For some months now, I’ve noticed my vision becoming less sharp. I finally decided to see if a bit of LASIK surgery might be a possible solution and scheduled an appointment with Prague’s premier LASIK center at a local hospital.
The appointment started off in the opposite direction I had hoped for when I was told the ophthalmologist with whom I had the appointment was not in and that his associate would see me. After a few minutes wait, a lovely young woman came in to speak with me and asked questions about my medical and visual history. I thought she was the nurse. She was the associate.
A few minutes later, I was ushered into the examination room where the young doctor did an eye exam. She quickly informed me that LASIK would not help me, and I needed to meet with her colleague. She thereupon personally walked me up to the next floor, where I met an equally young and lovely lens implantation specialist. In spite of the fact that I’m a medical provider, I can be a bit slow on the uptake. I was still of the mindset that we were talking about improving my vision which, in my mind, was a simple matter of loss of visual acuity due to aging.
The second ophthalmologist told me all about this wonderful multifocal lens that would improve my ability to read, without the Dollar Store readers I’ve used for years. “Yea!” I thought. I would love to ditch the readers. She then took me into her examination room and started with the same basic eye exam I had one floor below.
At some point, I threw out the question, “I guess LASIK would not work for me?”
“No” she said, “it will not correct the cataract.”
Cataract! What? Where did that come from? I immediately said, “I’m too young for a cataract!”
“Obviously not,” came her reply.
I was still trying to absorb this information when the young lady, now peering into my dilated right pupil, said “Oh!”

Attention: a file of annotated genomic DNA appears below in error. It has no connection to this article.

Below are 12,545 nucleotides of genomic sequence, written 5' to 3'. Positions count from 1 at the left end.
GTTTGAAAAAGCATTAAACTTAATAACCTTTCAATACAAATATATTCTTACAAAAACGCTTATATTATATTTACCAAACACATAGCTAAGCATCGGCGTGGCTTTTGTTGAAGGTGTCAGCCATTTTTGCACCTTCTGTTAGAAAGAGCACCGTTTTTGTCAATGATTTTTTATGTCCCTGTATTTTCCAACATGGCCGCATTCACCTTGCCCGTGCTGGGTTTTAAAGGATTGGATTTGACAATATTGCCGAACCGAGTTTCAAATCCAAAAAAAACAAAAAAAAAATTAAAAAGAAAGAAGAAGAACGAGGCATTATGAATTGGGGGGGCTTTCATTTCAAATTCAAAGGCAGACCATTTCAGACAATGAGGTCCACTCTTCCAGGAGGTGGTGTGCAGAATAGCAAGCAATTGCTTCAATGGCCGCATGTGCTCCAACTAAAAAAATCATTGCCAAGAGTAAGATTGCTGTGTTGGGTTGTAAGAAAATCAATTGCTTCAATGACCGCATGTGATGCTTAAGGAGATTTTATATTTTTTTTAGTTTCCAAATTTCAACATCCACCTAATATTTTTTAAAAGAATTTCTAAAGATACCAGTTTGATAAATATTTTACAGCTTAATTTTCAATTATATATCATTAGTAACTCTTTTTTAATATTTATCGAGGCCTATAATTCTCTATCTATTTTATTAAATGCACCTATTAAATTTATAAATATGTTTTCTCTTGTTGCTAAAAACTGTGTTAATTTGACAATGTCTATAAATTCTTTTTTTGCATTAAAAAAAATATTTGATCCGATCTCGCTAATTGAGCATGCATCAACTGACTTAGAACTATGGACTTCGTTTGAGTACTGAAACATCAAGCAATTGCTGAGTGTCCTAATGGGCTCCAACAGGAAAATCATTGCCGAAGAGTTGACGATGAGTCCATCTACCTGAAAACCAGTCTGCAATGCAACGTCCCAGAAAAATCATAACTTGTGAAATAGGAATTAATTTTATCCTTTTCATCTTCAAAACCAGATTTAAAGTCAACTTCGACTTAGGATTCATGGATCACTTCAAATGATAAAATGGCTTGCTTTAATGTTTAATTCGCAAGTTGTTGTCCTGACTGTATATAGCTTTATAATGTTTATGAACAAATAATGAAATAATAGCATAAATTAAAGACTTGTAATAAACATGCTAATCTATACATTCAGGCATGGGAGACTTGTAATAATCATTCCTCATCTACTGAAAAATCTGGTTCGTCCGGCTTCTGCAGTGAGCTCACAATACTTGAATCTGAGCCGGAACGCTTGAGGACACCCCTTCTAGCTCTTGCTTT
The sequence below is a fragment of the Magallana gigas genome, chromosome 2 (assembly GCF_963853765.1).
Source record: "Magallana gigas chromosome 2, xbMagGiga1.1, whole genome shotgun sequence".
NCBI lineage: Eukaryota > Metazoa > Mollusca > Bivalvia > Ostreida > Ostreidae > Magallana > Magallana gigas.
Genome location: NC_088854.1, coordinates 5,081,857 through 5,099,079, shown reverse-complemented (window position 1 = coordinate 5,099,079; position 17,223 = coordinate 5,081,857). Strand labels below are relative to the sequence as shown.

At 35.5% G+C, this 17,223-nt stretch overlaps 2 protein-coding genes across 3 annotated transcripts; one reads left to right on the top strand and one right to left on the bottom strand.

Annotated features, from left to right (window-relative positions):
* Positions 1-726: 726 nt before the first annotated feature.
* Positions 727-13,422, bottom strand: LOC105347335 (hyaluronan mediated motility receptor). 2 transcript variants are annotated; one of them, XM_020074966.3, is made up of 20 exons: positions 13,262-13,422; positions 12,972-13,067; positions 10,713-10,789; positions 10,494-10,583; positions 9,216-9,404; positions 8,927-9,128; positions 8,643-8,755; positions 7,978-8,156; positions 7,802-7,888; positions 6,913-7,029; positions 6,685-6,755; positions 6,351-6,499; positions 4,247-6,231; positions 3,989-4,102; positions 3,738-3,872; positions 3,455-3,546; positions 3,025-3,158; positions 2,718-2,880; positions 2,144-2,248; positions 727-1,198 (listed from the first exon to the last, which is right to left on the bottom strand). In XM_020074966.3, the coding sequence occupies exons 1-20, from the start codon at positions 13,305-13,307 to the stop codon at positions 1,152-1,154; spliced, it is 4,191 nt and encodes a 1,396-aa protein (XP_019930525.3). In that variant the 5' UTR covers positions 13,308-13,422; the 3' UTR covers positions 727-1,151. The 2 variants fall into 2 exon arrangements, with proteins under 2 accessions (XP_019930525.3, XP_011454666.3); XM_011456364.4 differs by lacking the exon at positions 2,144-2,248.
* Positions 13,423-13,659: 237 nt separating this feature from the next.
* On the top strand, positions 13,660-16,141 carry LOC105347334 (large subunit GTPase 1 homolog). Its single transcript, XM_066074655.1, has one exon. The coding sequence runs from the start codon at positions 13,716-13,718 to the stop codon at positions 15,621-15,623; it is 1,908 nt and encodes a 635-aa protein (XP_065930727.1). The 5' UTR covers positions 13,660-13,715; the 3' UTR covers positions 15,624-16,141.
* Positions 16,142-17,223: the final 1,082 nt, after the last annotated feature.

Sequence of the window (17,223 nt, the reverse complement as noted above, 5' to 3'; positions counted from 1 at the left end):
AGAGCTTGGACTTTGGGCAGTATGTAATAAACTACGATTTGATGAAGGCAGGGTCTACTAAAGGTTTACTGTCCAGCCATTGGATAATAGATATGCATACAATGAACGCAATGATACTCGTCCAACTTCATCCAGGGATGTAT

I do medical examinations and, as hard as I try, sometimes that “Oh!” just slips out. It usually isn’t good.
Now, the doctor is speaking Czech to her assistant. Next, the assistant is on the phone, and then we are moving hurriedly to another office. I asked what the “Oh!” was about. The doc tells me she thinks she sees a hole in my retina, and I’ll need retinal laser surgery.
My goodness, the Czechs move quickly! This time, the retinal specialist is a rather ordinary-looking man who, though quite pleasant and reassuring, does mean things to my eyeballs as he looks for holes. After about 10 minutes of misery, he announces that my retinas are not perfect, but they are good enough and—drum roll—NO HOLES! “No laser today,” he says.
By now, I am so relieved I don’t have a hole in my retina I don’t even care that I have a cataract. Back we go to the second office, where the informed consent for cataract surgery and several bits of paperwork for pre-surgery testing are prepared. Alas, I am told that, because my retina is not perfect, I can only have the monofocal lens and will still have to rely on readers. They scheduled me for cataract surgery in three weeks, and I left the office with the typed medical report in my hand, just two hours after I arrived in the ophthalmology department.